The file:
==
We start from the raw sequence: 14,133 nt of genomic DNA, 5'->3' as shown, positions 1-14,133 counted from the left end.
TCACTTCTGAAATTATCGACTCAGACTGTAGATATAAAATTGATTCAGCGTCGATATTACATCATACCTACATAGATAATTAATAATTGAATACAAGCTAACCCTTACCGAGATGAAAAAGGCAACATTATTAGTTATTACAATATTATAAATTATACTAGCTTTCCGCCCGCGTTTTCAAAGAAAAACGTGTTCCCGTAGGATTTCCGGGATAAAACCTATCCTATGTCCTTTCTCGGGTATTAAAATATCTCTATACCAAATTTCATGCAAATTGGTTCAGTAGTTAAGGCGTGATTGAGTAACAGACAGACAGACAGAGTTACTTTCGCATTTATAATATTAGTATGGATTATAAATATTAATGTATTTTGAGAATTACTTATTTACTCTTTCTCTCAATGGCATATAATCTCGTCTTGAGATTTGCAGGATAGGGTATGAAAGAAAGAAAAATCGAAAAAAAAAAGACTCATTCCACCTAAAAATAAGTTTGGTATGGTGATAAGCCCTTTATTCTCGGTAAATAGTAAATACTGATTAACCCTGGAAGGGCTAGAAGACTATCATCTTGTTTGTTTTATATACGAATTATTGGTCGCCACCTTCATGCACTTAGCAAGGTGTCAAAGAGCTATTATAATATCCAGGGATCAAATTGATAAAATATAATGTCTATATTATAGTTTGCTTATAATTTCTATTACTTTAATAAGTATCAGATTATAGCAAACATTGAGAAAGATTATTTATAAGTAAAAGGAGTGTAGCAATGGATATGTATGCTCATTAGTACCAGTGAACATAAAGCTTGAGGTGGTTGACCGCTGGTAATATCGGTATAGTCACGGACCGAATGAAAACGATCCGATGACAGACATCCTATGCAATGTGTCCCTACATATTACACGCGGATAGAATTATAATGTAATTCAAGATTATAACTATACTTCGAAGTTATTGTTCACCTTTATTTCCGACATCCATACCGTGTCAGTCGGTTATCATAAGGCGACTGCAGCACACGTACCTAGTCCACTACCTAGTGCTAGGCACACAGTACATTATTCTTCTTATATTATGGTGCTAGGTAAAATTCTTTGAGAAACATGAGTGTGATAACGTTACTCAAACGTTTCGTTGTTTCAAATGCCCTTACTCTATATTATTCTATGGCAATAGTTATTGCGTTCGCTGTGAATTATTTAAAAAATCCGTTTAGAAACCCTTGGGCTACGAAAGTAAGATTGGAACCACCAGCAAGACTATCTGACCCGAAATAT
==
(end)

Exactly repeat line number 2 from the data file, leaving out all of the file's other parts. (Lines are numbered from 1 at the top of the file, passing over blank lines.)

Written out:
TCACTTCTGAAATTATCGACTCAGACTGTAGATATAAAATTGATTCAGCGTCGATATTACATCATACCTACATAGATAATTAATAATTGAATACAAGCTAACCCTTACCGAGATGAAAAAGGCAACATTATTAGTTATTACAATATTATAAATTATACTAGCTTTCCGCCCGCGTTTTCAAAGAAAAACGTGTTCCCGTAGGATTTCCGGGATAAAACCTATCCTATGTCCTTTCTCGGGTATTAAAATATCTCTATACCAAATTTCATGCAAATTGGTTCAGTAGTTAAGGCGTGATTGAGTAACAGACAGACAGACAGAGTTACTTTCGCATTTATAATATTAGTATGGATTATAAATATTAATGTATTTTGAGAATTACTTATTTACTCTTTCTCTCAATGGCATATAATCTCGTCTTGAGATTTGCAGGATAGGGTATGAAAGAAAGAAAAATCGAAAAAAAAAAGACTCATTCCACCTAAAAATAAGTTTGGTATGGTGATAAGCCCTTTATTCTCGGTAAATAGTAAATACTGATTAACCCTGGAAGGGCTAGAAGACTATCATCTTGTTTGTTTTATATACGAATTATTGGTCGCCACCTTCATGCACTTAGCAAGGTGTCAAAGAGCTATTATAATATCCAGGGATCAAATTGATAAAATATAATGTCTATATTATAGTTTGCTTATAATTTCTATTACTTTAATAAGTATCAGATTATAGCAAACATTGAGAAAGATTATTTATAAGTAAAAGGAGTGTAGCAATGGATATGTATGCTCATTAGTACCAGTGAACATAAAGCTTGAGGTGGTTGACCGCTGGTAATATCGGTATAGTCACGGACCGAATGAAAACGATCCGATGACAGACATCCTATGCAATGTGTCCCTACATATTACACGCGGATAGAATTATAATGTAATTCAAGATTATAACTATACTTCGAAGTTATTGTTCACCTTTATTTCCGACATCCATACCGTGTCAGTCGGTTATCATAAGGCGACTGCAGCACACGTACCTAGTCCACTACCTAGTGCTAGGCACACAGTACATTATTCTTCTTATATTATGGTGCTAGGTAAAATTCTTTGAGAAACATGAGTGTGATAACGTTACTCAAACGTTTCGTTGTTTCAAATGCCCTTACTCTATATTATTCTATGGCAATAGTTATTGCGTTCGCTGTGAATTATTTAAAAAATCCGTTTAGAAACCCTTGGGCTACGAAAGTAAGATTGGAACCACCAGCAAGACTATCTGACCCGAAATAT